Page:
Wednesday, 30 September 2015

The Jewel in the Crown by Paul Scott

People recommend books to me a lot. It's hard to know when or how to fit them all in! And then there's the worry I won't like a book that is very dear to a dear friend's heart. For a long time, I just avoided reading books that had been recommended to me, unless someone pushed a physical copy into my hot little hands. (This is still the fastest way to get a book to the top of my list.) So I started a new list to read of books friends recommended. If you want to get in on this, you can recommend a book on this post.

This book was recommended to me by Bev.

This book took a long time to get going. And it was not a quick read by any stretch of the imagination. In fact, it was taking long enough that I had to adjust how much I was trying to read in a day, so I didn't keep getting frustrated by never getting near my goal. Despite that, I kept reading, and it was never that I wasn't enjoying it. Just that it was slow, and incredibly looping, moving around and around the crux of the novel without ever quite getting close to it until the end.

Having read the whole thing, I appreciate that as a technique. It makes perfect sense for this particular story, to get the whole thing from so many different angles before we actually find out what happened. However, as I was reading, there were definite moments of just wanting Scott to get on with it.

This is definitely a book for the patient. If you are, there are rewards, it will just take a while to get there.

This is, as the book tells us, the story of a rape. But more specifically, it's about the fault lines that that rape exposes in British and Indian culture in India just before Independence and Partition. The rape itself is omnipresent in the book, without ever being luridly dwelled upon. Instead, it's people's reactions that come to the fore, the assumptions about the white woman who had been attacked, assumptions about her attackers, reactions from Indians and British alike, particularly as the case starts to not go in the way that the British will expect.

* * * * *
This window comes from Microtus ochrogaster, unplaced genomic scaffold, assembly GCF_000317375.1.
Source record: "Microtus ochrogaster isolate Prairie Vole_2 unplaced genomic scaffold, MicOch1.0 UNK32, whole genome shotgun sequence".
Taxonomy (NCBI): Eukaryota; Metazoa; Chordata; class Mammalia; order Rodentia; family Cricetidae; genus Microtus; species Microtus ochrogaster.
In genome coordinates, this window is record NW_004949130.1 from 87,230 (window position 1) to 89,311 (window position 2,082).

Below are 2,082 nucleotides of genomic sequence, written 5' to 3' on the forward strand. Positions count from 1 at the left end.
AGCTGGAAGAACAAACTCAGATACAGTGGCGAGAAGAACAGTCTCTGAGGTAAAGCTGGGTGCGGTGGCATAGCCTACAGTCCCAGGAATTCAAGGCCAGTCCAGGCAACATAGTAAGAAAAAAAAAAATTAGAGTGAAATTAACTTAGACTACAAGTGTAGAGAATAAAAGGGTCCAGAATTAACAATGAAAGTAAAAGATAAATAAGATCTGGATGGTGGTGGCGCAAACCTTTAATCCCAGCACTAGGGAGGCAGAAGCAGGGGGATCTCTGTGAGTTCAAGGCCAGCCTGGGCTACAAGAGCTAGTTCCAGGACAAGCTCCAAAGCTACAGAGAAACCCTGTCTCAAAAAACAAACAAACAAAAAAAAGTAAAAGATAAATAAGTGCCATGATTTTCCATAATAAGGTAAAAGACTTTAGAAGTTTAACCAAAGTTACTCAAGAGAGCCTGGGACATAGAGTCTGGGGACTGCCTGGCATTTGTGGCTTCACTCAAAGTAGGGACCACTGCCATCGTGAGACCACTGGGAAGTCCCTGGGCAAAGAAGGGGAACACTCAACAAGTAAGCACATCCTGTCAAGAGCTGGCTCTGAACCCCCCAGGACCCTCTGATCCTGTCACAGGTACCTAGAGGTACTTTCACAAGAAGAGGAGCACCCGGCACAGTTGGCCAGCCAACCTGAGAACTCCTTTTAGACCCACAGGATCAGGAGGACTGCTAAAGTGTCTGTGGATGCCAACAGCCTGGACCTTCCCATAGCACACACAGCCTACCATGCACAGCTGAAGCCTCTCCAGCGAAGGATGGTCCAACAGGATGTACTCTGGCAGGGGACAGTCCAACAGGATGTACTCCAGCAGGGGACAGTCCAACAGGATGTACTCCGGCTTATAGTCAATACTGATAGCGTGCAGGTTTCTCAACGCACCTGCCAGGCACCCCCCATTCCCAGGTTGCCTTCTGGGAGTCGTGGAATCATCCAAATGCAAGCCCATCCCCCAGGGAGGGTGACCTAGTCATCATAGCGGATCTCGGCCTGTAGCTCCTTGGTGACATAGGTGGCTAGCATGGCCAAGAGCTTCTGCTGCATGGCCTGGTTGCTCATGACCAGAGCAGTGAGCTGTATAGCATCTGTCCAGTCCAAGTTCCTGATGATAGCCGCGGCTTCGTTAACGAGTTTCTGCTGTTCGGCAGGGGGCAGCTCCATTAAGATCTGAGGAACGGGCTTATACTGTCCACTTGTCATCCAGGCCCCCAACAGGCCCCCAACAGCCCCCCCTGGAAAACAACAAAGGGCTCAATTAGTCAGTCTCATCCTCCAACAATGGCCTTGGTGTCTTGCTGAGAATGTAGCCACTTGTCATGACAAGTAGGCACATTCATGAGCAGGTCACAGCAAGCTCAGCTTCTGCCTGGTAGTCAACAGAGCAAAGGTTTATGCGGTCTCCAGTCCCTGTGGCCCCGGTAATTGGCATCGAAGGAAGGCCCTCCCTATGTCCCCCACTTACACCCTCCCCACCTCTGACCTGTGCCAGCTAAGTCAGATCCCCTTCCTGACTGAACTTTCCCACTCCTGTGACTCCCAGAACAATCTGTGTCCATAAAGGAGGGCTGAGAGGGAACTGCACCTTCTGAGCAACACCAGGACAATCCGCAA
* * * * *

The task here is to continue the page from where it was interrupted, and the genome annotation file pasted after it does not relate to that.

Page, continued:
The story is about Daphne Manners, a young British orphan come to India to live with her aunts (one biological, one affectionate), and Hari Kumar, an Indian orphan brought up in Britain who is now discovering what the colour of his skin does to his Britishness. Daphne is raped. Many assume Hari was one of the perpetrators. Daphne refuses to testify as to the identity of any of them, and we do not know why until near the very end of the book, although there are certainly suppositions.

It's a complex book, and certainly not only from the colonial point of view. Scott does a really excellent job of layering viewpoints, British and Indian alike, and embodying each of them as a person expressing their true and clear vision of how the world actually is, and then undercutting that with someone else's remembrances of those days shortly thereafter.

I was incredibly intrigued by trying to figure out who the narrator is, but if it was ever revealed, I didn't catch it. It's someone trying to reconstruct the story, long after it happened, going to colonial officials, Indian newspaper editors, family members of both young people. The book is heartbreaking in showing how even those who want to look past the colour barrier in India find it unofficially as well as officially enforced. (Neither is the book simplistic in looking at that - the section of Daphne reflected on Hari and both what she thought his Indianness meant to her at the time, and what she later realized about her implicit assumptions about him and herself is quietly difficult.)

This is not an easy book, and it's particularly not a quick-moving book. But I enjoyed the multiple viewpoints and the refusal to find simple answers.

No comments:

Post a Comment